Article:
Distinctive Doctrines Of Baptists -- By: R. F. Hallford

Journal: Central Bible Quarterly
Volume: CENQ 03:4 (Winter 1960)
Article: Distinctive Doctrines Of Baptists
Author: R. F. Hallford


Distinctive Doctrines Of Baptists

R. F. Hallford

New Ellenton, South Carolina

Baptists have some distinctive doctrines. The claim is often made, “There is not much difference between the teachings and practices of various denominations; therefore, I do not think that it makes any particular difference which one a person belongs to.” Such may be, and possibly is, true of quite a number of Protestant denominations, but to say that there is not much difference between the doctrines of Baptist churches and those held by others is quite a mistake. Certainly we Baptists believe a number of things in common with all orthodox Christians. We do not deny this fact, but praise God that some others at least see some things as we see them.

But Baptists have some doctrines which distinguish them from all other groups. Let me remind you, however, that some of the things which are considered distinctive Baptist doctrines are not that at all, but they are held also by some other Christian groups. Such doctrines as: immersion only for baptism, “close communion,” “salvation by grace alone” and the eternal security of the believer, are not distinctive Baptist doctrines, because there are Christians of other groups who believe them. Of course, we hold to those doctrines, but there are others who do likewise.

Regardless of all this, however, there are certain doctrines which are held by Baptists alone. By this I mean that we are the only people as a group who believe and practice these things. One may be able to find individuals in other denominations who hold to these things but those other denominations as a whole do not believe and practice them. Let us notice some of our distinctive Baptist doctrines.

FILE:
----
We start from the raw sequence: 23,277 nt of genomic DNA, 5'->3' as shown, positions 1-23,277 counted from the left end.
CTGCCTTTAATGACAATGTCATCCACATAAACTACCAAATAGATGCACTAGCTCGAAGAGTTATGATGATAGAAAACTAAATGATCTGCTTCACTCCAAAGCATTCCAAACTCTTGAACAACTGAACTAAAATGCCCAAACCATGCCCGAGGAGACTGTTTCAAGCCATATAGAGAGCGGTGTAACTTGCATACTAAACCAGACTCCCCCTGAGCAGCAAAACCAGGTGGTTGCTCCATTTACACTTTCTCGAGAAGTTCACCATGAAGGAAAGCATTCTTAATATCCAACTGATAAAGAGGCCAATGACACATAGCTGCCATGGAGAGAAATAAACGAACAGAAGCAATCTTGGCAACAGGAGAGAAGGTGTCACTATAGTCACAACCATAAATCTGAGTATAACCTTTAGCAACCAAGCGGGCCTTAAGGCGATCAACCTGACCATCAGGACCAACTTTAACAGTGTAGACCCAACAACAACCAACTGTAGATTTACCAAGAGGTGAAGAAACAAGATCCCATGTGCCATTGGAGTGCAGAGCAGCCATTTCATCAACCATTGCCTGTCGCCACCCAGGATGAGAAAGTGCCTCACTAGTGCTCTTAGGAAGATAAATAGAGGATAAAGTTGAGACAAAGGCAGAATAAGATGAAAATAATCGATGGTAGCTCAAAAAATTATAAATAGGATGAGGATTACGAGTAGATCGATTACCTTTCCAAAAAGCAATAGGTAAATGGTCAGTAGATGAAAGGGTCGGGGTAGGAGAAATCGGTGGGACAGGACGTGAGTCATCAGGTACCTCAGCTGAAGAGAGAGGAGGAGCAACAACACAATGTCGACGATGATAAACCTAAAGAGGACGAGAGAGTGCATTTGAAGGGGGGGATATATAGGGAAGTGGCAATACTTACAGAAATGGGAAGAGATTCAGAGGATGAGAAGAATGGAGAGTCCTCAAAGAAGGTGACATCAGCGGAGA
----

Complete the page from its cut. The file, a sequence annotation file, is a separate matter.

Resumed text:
The Bible As Our Only Rule Of Faith And Practice

We Baptists are not governed by some man-made “creed” or “confession” in reaching a conclusion as to what we shall believe and do. Practically all other groups have some system of belief formulated and set forth as a “creed, “or the governing part of that denomination frames a “confession of faith” which sets forth their beliefs. Suffice it to say that the most popular one of these, the so-called “Apostles Creed,” contains some things which are utterly foreign to the Scriptures and would have caused any one of the Apostles to go up in arms against such falsehood.

We Baptists are possessed of the conviction that the Bible only is our rule of faith and practice. It is our only rule and guide book containing things which we believe and do. We exalt it to the place of supreme authority in our lives. This is in accordance with the attitude which God takes toward His Word: “Thou ha...

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